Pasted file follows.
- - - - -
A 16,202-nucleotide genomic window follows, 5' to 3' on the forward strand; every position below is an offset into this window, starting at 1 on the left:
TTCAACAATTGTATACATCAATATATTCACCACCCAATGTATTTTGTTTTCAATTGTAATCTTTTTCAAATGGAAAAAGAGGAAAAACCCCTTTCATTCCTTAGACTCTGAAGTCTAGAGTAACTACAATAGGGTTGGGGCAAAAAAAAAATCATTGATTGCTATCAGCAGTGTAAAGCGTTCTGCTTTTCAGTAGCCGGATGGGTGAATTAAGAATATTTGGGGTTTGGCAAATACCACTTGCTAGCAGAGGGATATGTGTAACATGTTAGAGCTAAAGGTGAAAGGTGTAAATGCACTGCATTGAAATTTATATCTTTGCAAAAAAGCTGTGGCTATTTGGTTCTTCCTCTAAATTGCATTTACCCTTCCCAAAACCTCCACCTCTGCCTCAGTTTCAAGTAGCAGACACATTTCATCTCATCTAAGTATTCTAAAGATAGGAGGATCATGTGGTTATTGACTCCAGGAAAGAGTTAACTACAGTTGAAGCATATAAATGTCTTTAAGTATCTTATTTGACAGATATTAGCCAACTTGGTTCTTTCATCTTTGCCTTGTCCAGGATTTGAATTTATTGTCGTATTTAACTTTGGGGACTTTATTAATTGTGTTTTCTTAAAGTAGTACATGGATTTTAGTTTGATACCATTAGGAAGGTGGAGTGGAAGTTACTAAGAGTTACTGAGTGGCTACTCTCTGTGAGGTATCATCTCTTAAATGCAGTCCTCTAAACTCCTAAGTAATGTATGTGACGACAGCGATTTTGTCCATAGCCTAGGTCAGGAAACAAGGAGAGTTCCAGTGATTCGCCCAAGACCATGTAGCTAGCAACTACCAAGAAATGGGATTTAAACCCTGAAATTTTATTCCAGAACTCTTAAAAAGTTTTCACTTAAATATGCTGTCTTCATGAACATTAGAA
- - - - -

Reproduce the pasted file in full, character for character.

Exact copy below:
A 16,202-nucleotide genomic window follows, 5' to 3' on the forward strand; every position below is an offset into this window, starting at 1 on the left:
TTCAACAATTGTATACATCAATATATTCACCACCCAATGTATTTTGTTTTCAATTGTAATCTTTTTCAAATGGAAAAAGAGGAAAAACCCCTTTCATTCCTTAGACTCTGAAGTCTAGAGTAACTACAATAGGGTTGGGGCAAAAAAAAAATCATTGATTGCTATCAGCAGTGTAAAGCGTTCTGCTTTTCAGTAGCCGGATGGGTGAATTAAGAATATTTGGGGTTTGGCAAATACCACTTGCTAGCAGAGGGATATGTGTAACATGTTAGAGCTAAAGGTGAAAGGTGTAAATGCACTGCATTGAAATTTATATCTTTGCAAAAAAGCTGTGGCTATTTGGTTCTTCCTCTAAATTGCATTTACCCTTCCCAAAACCTCCACCTCTGCCTCAGTTTCAAGTAGCAGACACATTTCATCTCATCTAAGTATTCTAAAGATAGGAGGATCATGTGGTTATTGACTCCAGGAAAGAGTTAACTACAGTTGAAGCATATAAATGTCTTTAAGTATCTTATTTGACAGATATTAGCCAACTTGGTTCTTTCATCTTTGCCTTGTCCAGGATTTGAATTTATTGTCGTATTTAACTTTGGGGACTTTATTAATTGTGTTTTCTTAAAGTAGTACATGGATTTTAGTTTGATACCATTAGGAAGGTGGAGTGGAAGTTACTAAGAGTTACTGAGTGGCTACTCTCTGTGAGGTATCATCTCTTAAATGCAGTCCTCTAAACTCCTAAGTAATGTATGTGACGACAGCGATTTTGTCCATAGCCTAGGTCAGGAAACAAGGAGAGTTCCAGTGATTCGCCCAAGACCATGTAGCTAGCAACTACCAAGAAATGGGATTTAAACCCTGAAATTTTATTCCAGAACTCTTAAAAAGTTTTCACTTAAATATGCTGTCTTCATGAACATTAGAA